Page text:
Welcome to Part II of this series on how to make classical music a part of your classroom! While Part I showcased a way to create a budget friendly visual aid of composers for your room, Part II is focused on the methods that I use to introduce classical composers and their works to my own children.  I welcome your feedback and suggestions in the comment section below!!

Many art and music programs in schools across the country are being cut due to budget constraints.  This is a tragedy and fills me with great sadness, because vocal and instrumental music were undoubtedly the highlight of my school years, and I know first-hand the fruits that the arts can bear in children's lives.

While I am thankful that the boys are able to take violin and piano lessons, and our oldest participates in orchestra, I believe that their appreciation for music can expand within the classroom as well.  Lord knows we spend plenty of time listening to everything from classic rock to country during moments of leisure - my kids love to play d.j. in their free time!  It's only fair that we also expose them to other genres of music, particularly those of the great classical composers.

The boys often listen to a variety of classical composers during the school day as they work (read about the benefits here), but I also have a more formal and specific method of "training" my little students' ears to recognize and appreciate specific artist's compositions. (Please keep in mind that this is a simple, introductory format, not intended to thoroughly cover all composers or periods of music.  It is only meant to be a platform from which the students may "grow" into greater music appreciation.) The method is simple, yet rewarding:

Select a list of your favorite composers (our list below is just one example), from any or all of the classical music periods. Note: Classical is a period itself, but the term also used in a general sense to describe the genres of music listed below. 

Introduce the artist by reading a brief biography of him.  We typically learn about one per composer per week. If you can, offer the children a visual aid.  Many can be found online, in books or you can view ours here.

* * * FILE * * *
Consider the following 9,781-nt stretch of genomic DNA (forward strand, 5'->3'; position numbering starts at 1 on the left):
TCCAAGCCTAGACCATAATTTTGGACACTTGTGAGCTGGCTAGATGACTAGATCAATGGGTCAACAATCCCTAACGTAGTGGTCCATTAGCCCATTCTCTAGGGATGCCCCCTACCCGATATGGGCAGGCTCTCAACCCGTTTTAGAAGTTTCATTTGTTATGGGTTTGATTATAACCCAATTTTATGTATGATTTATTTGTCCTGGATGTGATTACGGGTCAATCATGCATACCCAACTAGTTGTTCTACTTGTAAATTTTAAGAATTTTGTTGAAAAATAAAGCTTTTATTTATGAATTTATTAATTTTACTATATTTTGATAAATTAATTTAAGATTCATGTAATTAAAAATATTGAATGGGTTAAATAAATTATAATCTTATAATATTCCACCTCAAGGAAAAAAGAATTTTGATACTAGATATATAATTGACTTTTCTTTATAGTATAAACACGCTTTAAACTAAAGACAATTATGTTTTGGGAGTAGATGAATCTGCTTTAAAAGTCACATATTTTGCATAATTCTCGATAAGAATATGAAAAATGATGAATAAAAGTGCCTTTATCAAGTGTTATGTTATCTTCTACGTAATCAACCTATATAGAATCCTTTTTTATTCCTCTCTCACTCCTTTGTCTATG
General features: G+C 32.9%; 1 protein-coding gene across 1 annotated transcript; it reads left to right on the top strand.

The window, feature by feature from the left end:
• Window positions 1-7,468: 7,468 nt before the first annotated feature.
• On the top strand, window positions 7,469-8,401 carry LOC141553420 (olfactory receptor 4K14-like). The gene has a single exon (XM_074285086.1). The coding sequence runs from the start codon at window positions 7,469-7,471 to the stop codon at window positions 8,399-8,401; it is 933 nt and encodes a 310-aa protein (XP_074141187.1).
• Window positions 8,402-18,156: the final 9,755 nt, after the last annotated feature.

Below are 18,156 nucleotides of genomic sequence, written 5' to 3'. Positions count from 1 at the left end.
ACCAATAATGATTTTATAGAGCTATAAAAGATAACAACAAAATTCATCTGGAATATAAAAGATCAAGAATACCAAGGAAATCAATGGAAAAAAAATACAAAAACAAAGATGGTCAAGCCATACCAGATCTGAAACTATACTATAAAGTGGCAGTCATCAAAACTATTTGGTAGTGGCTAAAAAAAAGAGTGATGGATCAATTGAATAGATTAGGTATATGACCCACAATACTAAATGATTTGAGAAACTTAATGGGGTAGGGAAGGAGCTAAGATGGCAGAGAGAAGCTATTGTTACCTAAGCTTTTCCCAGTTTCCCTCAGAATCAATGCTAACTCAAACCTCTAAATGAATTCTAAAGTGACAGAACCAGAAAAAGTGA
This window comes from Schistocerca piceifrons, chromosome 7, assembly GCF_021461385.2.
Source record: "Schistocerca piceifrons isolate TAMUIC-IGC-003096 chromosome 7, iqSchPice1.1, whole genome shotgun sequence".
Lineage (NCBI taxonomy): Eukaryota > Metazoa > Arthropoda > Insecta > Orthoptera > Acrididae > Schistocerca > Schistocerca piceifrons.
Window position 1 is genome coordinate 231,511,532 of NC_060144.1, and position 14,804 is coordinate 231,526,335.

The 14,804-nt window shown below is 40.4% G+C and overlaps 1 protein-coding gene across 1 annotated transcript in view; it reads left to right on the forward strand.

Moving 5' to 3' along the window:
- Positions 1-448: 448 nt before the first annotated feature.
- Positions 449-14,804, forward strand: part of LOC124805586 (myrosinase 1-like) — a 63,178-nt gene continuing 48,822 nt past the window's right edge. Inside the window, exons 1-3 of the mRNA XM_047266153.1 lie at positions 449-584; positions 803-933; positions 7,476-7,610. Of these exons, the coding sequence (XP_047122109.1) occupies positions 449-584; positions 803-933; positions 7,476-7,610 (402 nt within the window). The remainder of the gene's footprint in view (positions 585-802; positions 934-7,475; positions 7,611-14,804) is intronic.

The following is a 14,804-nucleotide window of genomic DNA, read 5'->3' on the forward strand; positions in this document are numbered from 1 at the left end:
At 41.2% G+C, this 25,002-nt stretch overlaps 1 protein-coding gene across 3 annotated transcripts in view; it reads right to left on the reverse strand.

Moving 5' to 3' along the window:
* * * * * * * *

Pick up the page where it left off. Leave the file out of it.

Choose one or two pieces that the child might associate with the composer, and listen to them in their entirety or simply choose shorter excerpts that are most popular.  You may wish to create a playlist of the songs so that they are easily accessible, or check your local library for audio resources. You Tube also offers recordings and/or performances of many composers' works.  
Older students may be challenged to take notes on the artist and his compositions (view our printable worksheet here).  While the music is playing, the students may write descriptives of the piece which might include its tempo, whether it's a fugue or minuet etc., prominent instruments, the mood of the music etc.  Those notes can then be compiled and bound into a notebook with a cover page to be saved and kept in the student's records.
Creating a timeline is optional, but fun.  Kids can make a large one to hang up in the classroom, or a small one to keep with their notes.  Students may wish to cut out pictures of the composers that they are studying and add them to the timeline for visual interest. Label the timeline with the following musical period dates (you may also include 21st century if you are including modern composers in your study):
Baroque (1600 - 1750)
Classical (1735 - 1825)
Romantic (1815 - 1835)
20th Century (1850-1950)

With the introduction of each new composer and their chosen works, the children will be more likely to gain familiarity with the music the more often they hear it.  Play the songs each day, and ask the children if they can name the piece, the composer and the period in which it was written.

For additional study you might want to consider:
Learning about the various instruments in the orchestra, studying the evolution of certain instruments throughout the various periods of music (i.e. harpsichord to piano), and discussing how history and culture influence music styles.

Supporting Resources:
Internet: Musically SpeakingClassical NetClassics for Kids